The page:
We worked on our solution for three years when we were still studying and had good access to the extensive knowledge within the University of Iceland.  
 
What would you say was the turning point in the company history, when you saw that it could boom? 
 
You could say that the turning points were more than one. The first one in 2009 with the arrival of the swine flu and the production of a vaccine began which was imported to Iceland and our first big assignment in the pharmaceutical sector was to monitor that vaccine. We made a deal with the Chief Epidemiologist on monitoring all vaccine storages in Iceland. This was the first step into the pharmaceutical sector and we immediately saw the need for a technology that monitors the condition and quality of drugs.  
 
Another turning point came in 2018 when one of the larger pharmaceutical companies in the world chose to implement our solutions in monitoring shipments of pharmaceuticals worldwide. After that we were on the radar of other large companies in the sector.  
 
The third tuning point is our current contract with Pfizer on monitoring the COVID-19 vaccine all over the world. 
 
What are your solutions and in which sector are your main clients today? 
 
Our goal is to ensure patient and consumer safety and reducing pharmaceutical and food waste in the supply chain by 90% The Contolant software and mechanical equipment ensures quality in the transport of sensitive products. Controlant provides producers of food and drugs with real time information on temperature and humidity by using data recorders that use wifi via cellular network. The data is thus gathered into our central computer system automatically. There the data is analysed automatically, alarms sent out to response parties if there is a risk of the product being damaged, and decisions made on the quality of the product. We work extensively with data gathered in the Controlant system and offer various tools to provide a better overview of the distribution system, evaluating feasibility in transport and analysing what can be improved.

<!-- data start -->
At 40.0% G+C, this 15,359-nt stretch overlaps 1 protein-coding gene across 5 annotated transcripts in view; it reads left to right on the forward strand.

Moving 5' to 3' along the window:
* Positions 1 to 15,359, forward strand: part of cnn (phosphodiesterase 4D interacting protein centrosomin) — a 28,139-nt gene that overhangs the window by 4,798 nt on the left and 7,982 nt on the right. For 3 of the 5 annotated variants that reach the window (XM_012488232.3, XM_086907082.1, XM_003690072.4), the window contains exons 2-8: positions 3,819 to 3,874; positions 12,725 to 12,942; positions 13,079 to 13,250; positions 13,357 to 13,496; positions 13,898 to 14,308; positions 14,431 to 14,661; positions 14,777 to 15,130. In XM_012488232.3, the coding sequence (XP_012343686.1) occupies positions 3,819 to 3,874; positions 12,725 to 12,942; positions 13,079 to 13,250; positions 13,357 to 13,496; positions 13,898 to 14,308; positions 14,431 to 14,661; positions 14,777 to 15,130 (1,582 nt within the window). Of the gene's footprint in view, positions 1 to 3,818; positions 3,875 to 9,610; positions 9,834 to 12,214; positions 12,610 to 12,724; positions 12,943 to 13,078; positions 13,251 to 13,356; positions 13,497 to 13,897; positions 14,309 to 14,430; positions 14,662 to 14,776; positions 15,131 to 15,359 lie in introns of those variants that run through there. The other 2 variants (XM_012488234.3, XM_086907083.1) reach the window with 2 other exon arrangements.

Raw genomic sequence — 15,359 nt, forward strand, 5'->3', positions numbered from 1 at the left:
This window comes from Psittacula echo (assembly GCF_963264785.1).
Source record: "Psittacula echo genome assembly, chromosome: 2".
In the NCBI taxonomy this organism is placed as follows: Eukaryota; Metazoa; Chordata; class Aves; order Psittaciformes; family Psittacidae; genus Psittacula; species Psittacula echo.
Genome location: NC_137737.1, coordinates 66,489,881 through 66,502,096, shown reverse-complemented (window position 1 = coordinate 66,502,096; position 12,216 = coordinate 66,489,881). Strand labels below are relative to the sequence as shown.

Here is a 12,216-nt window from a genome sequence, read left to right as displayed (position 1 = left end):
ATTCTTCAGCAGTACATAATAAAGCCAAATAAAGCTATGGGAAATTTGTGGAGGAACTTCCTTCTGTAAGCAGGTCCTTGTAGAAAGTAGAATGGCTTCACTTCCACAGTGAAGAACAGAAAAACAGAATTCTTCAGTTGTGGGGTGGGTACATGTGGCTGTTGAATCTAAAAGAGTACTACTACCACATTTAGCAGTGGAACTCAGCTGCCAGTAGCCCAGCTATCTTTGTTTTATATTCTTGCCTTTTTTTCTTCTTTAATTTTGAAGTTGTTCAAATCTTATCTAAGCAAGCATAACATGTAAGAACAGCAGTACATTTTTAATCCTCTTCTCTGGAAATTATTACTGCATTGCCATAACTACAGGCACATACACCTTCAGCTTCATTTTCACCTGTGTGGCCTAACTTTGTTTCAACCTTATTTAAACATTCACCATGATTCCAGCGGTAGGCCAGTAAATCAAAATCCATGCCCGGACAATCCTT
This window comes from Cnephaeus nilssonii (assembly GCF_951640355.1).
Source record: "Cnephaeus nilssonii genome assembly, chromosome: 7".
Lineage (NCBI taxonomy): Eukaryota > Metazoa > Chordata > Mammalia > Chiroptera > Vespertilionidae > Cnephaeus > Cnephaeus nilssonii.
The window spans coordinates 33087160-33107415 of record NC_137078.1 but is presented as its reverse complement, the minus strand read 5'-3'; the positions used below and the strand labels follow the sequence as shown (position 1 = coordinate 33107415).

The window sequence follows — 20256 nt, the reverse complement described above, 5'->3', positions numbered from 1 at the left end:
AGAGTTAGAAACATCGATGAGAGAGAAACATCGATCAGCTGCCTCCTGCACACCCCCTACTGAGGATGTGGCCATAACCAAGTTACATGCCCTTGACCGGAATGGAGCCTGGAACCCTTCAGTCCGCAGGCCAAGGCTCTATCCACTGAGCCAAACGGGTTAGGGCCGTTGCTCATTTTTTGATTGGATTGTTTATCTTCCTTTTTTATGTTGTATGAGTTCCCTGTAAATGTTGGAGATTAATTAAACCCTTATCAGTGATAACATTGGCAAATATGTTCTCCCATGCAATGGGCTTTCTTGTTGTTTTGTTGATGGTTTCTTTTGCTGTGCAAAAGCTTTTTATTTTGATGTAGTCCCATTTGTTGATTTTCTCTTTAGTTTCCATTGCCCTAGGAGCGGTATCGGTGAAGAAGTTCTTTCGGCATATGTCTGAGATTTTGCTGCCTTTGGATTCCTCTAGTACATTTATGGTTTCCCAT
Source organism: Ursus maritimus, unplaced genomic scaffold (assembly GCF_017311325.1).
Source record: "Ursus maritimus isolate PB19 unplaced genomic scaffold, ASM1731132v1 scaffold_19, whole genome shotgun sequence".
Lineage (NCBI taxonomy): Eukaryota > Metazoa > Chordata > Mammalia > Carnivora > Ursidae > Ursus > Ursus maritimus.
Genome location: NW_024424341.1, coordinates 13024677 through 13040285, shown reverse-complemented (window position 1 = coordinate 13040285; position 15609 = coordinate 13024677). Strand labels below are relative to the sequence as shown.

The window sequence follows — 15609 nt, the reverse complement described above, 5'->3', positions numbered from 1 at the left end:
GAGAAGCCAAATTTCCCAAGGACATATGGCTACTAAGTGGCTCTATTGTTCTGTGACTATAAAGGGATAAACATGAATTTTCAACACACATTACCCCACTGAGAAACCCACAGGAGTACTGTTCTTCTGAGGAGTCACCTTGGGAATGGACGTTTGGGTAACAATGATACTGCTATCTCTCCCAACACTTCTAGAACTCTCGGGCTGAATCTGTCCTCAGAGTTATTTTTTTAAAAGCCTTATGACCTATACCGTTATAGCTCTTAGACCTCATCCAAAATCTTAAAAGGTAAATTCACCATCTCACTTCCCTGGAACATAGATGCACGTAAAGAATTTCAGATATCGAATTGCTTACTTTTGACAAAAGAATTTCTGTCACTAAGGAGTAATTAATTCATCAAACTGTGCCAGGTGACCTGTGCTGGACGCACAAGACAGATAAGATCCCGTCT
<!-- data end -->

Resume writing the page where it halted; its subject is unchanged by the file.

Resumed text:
Our main clients are in the food and drug sector that produce and distribute goods all over the world. 
 
How has your clientele evolved? 
 
When we started out our clientele was confined to Iceland. We have worked closely with domestic parties that provide health services and those who sell and distribute pharmaceuticals in Iceland. Our collaboration with some of those parties can be considered an important link in the development of our solutions and Controlant as a company. Today Controlant solutions are involved in most pharmaceuticals imported in Iceland.  
 
After we became established in Iceland we took our solutions to Scandinavia and then the UK where we sold our product to pharmacies, warehouses and drug distributors.  
 
Lately, our attention has been focused on the United States and large international corporations in the food and drug industry which have been growing extensively in the past few years. 

"Our progress is an excellent example of how technology and innovation can transform people's lives. Whether by supporting the supply chain that gets pharmaceuticals, vaccines and food products to their destination or by contributing to environmentally friendly practices," say Gísli and Erlingur.

You received the Icelandic Innovation Awards in 2020. What does that mean for a company such as yours?